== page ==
During my childhood and adolescence near Broken Hill, I experienced fires, floods, dust storms and drought at first hand. In adulthood, it dawned upon me that our Australian landscape might have lessons for the entire world to learn. I began to understand that the extremes of the Australian climate demanded a special kind of recovery mechanism dependent on a number of interrelated factors:
The ruins of human civilisations in every climate zone of the planet indicate a failure by our forebears to utilize basic landscape and climate functions. More of the same or similar is therefore not an option.
The Australian landscape has been naturally subjected to river flow loss and subsequent plant destruction, resulting in climate collapse that would normally be associated with human activity.
After a number of cycles of collapse, plant biodiversity built an ecosystem which allowed the development of mega-fauna in Australia. Once again human intervention (Aborigines) brought about climate change and the loss of the mega-fauna. Subsequently, the landscape went from an era of growth to one of slow decay.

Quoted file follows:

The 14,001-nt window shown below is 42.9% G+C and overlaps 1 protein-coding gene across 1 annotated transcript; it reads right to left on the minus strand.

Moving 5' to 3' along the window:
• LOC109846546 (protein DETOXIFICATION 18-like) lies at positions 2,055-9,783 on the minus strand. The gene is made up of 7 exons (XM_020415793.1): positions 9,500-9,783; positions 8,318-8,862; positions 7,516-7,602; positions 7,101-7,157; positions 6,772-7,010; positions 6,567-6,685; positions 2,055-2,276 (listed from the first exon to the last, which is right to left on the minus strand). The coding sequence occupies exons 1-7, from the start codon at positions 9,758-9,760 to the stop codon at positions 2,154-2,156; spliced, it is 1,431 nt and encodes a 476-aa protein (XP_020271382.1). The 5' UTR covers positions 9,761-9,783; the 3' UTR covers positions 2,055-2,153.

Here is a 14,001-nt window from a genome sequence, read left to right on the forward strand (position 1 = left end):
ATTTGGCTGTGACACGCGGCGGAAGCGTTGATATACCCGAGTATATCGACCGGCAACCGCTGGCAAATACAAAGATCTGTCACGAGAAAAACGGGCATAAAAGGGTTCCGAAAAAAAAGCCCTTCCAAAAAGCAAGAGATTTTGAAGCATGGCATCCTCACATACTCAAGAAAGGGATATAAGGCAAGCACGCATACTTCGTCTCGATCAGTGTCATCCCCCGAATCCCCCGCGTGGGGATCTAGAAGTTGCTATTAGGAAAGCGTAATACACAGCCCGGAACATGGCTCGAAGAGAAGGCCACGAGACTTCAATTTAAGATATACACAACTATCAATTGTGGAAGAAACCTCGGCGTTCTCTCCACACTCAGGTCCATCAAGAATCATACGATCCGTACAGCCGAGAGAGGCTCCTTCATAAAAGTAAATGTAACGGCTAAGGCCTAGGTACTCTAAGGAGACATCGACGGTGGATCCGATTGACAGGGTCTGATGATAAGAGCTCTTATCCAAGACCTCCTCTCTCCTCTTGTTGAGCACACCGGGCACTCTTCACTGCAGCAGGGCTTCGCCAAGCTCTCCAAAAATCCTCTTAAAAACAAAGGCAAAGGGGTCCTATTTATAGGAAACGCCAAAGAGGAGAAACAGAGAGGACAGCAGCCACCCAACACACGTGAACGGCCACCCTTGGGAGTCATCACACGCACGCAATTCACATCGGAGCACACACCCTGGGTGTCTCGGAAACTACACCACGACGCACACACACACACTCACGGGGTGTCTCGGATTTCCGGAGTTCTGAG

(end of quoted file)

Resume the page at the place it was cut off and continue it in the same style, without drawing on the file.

Australian businesses will need to pay an estimated $65 billion to purchase international Carbon Credits. This cost will inevitably be passed on to consumers in increased prices for goods and services.
Scientists know that actively growing vegetation will absorb CO2, nitrogen and water vapour from the atmosphere and release O2 as a by-product. Using plants to manage water could turn this $65 billion deficit into $180 billion in credits to our economy and our environment over 3 years. This information can be demonstrated but not modelled on a computer.